Globe and Mail Lead Editorial
December 12, 2014
Mr. Harper’s unenforceable act
Canada’s new anti-prostitution law came into effect this week, but it’s doubtful anyone involved with the so-called “oldest profession” much noticed.
Citing concerns over constitutionality, Ontario Premier Kathleen Wynne says her province will not rigorously pursue prosecutions under the new law, which among other things criminalizes advertising sexual services and soliciting near schools, parks and houses of worship.
“I am left with grave concern that the so-called Protection of Communities and Exploited Persons Act will protect neither ‘exploited persons’ nor ‘communities’,” said Premier Wynne.
British Columbia Premier Christy Clark expressed similar intentions in a meeting with the Globe’s editorial board this week when she said she supports the Vancouver Police Department’s decision not to make the law a priority.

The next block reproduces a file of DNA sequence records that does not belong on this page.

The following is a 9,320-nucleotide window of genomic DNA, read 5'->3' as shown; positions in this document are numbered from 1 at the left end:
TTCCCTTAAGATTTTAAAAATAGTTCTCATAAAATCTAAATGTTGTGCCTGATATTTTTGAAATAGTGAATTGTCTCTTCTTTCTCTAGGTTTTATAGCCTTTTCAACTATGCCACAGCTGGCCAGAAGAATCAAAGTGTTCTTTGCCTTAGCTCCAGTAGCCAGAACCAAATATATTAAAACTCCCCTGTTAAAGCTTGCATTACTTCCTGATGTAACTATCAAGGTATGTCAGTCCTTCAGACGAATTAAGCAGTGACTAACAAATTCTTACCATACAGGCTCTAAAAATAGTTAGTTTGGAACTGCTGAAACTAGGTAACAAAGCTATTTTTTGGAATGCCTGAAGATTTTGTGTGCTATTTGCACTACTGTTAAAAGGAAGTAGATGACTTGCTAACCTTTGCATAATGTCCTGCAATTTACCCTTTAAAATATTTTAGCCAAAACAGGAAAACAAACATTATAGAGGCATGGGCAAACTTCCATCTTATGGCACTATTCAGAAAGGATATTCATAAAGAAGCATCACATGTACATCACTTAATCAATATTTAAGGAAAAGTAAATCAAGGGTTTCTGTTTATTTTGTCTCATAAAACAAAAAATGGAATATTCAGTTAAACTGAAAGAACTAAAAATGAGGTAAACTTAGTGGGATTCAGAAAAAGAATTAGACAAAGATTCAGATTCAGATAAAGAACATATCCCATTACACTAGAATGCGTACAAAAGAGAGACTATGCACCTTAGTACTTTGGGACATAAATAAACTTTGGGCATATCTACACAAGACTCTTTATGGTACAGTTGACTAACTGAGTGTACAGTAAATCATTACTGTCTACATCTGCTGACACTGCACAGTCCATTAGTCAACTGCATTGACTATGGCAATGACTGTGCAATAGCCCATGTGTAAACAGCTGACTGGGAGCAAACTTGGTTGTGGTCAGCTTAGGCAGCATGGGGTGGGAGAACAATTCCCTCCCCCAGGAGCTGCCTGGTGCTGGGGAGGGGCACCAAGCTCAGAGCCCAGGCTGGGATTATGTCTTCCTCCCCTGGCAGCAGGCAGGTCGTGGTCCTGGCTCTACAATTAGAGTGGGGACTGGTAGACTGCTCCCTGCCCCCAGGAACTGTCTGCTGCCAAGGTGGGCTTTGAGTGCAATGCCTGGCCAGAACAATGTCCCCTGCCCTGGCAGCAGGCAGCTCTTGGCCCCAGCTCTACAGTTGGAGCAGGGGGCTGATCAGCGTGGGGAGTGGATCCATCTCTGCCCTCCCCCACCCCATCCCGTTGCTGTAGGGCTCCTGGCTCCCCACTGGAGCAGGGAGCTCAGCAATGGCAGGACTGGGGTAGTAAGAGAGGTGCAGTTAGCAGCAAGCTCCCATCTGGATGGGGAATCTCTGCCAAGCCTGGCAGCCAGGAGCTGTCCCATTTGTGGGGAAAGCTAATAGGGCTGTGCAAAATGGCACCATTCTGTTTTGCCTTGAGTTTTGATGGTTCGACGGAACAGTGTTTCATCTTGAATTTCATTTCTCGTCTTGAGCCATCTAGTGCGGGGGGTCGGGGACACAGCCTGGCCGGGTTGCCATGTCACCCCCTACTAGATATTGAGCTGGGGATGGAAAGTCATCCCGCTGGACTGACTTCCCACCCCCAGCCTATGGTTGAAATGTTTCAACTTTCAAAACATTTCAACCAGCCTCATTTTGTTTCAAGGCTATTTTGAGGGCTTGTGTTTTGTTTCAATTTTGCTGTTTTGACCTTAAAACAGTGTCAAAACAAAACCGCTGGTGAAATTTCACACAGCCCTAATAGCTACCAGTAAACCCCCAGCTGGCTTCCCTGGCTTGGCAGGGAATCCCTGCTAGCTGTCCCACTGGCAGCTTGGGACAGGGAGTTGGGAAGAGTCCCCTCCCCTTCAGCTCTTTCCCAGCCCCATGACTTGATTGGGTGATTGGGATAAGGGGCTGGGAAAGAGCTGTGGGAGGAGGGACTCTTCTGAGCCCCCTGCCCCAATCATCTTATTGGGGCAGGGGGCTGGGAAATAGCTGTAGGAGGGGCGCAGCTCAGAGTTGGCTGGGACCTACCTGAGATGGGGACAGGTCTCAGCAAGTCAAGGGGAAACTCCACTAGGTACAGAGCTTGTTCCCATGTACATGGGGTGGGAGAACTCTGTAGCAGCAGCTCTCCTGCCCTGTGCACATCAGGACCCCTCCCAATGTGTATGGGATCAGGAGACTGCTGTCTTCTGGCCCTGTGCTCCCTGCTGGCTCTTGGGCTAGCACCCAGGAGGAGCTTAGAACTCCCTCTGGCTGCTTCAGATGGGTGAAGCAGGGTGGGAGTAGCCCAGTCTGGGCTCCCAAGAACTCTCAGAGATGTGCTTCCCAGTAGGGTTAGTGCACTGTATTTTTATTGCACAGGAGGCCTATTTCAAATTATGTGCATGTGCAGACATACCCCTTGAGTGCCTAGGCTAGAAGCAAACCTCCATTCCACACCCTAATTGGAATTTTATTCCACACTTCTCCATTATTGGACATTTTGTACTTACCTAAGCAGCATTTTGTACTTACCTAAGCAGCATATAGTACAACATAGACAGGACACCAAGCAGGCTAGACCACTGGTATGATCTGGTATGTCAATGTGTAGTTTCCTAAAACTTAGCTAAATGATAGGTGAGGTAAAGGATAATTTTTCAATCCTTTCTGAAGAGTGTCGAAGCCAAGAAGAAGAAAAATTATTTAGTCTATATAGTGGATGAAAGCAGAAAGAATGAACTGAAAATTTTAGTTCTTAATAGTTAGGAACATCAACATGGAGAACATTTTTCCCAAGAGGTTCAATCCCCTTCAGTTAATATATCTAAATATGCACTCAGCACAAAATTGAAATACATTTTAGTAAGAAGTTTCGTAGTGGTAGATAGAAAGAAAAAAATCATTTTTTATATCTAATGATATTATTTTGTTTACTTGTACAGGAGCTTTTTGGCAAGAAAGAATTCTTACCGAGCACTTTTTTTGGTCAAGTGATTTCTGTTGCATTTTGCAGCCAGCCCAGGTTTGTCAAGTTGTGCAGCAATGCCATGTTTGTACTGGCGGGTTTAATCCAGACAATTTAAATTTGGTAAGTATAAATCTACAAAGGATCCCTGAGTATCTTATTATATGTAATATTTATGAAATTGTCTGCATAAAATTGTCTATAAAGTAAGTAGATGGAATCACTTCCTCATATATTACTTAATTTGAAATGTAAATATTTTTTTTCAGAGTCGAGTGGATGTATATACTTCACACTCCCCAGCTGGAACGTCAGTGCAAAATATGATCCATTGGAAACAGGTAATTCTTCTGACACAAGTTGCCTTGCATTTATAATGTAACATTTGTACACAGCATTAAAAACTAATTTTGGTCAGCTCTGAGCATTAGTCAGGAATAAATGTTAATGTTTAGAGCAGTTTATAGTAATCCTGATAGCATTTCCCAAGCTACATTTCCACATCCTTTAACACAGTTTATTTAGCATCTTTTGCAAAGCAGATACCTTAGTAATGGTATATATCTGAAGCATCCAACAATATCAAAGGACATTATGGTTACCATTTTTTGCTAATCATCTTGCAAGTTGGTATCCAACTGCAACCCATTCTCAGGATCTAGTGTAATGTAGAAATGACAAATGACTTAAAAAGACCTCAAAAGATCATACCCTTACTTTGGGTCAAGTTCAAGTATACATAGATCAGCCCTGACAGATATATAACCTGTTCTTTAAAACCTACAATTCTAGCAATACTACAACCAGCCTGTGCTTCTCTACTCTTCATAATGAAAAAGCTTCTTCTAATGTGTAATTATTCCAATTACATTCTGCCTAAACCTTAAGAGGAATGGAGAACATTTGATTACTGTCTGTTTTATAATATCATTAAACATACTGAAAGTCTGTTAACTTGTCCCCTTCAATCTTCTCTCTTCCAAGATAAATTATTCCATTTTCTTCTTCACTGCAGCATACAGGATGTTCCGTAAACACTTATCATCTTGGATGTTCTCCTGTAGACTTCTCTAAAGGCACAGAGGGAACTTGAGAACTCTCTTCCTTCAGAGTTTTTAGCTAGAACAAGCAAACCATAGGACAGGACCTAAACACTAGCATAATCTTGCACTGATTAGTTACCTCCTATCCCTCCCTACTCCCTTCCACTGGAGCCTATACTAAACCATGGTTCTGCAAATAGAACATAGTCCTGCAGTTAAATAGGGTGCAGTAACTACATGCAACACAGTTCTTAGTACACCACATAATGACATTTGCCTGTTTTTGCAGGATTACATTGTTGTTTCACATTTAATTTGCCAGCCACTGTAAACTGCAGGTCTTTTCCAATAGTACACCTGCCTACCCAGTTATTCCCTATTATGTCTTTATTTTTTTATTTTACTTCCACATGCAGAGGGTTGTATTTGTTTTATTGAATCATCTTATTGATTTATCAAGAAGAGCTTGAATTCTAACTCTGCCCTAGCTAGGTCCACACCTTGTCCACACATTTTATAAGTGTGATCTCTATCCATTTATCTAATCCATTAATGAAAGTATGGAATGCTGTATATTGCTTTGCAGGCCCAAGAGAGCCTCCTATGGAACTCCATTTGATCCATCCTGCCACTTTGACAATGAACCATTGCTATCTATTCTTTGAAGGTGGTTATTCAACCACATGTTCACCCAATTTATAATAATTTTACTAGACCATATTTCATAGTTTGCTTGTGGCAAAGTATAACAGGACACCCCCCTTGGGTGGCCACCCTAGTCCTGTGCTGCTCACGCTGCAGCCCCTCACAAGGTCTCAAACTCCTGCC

Now come reports that the Montreal police service’s vice unit is in no particular hurry to enforce the law either. Like police in Vancouver, they will focus their efforts on sex worker safety.
So after Ottawa disregarded initial objections from many experts over its proposed bill, then ignored the possibility the legislation would swiftly be struck down in court, it is now confronted by the reality the law is unlikely to be enforced in the places where the sex trade does its briskest business.
Quite the trifecta.
When the Supreme Court invalidated the core provisions of this country’s out-dated prostitution law in late 2013, the government had an opportunity to address the human tragedies caused by prostitution.
Instead, we are left with a text devoid of authority.
This government has a history of selectively heeding advice on matters of criminal justice and policing, and the Globe’s reporting has also uncovered a worrying pattern of presenting sub-standard, error-ridden legislation to Parliament.
Evidence is mounting, then, of a surprisingly slipshod approach to what is claimed to be a core priority.
As a result, the government finds itself confronted by a vexing question that is entirely of its own making. When does a law cease being a law?
Maybe it’s when nobody feels obligated to submit to it.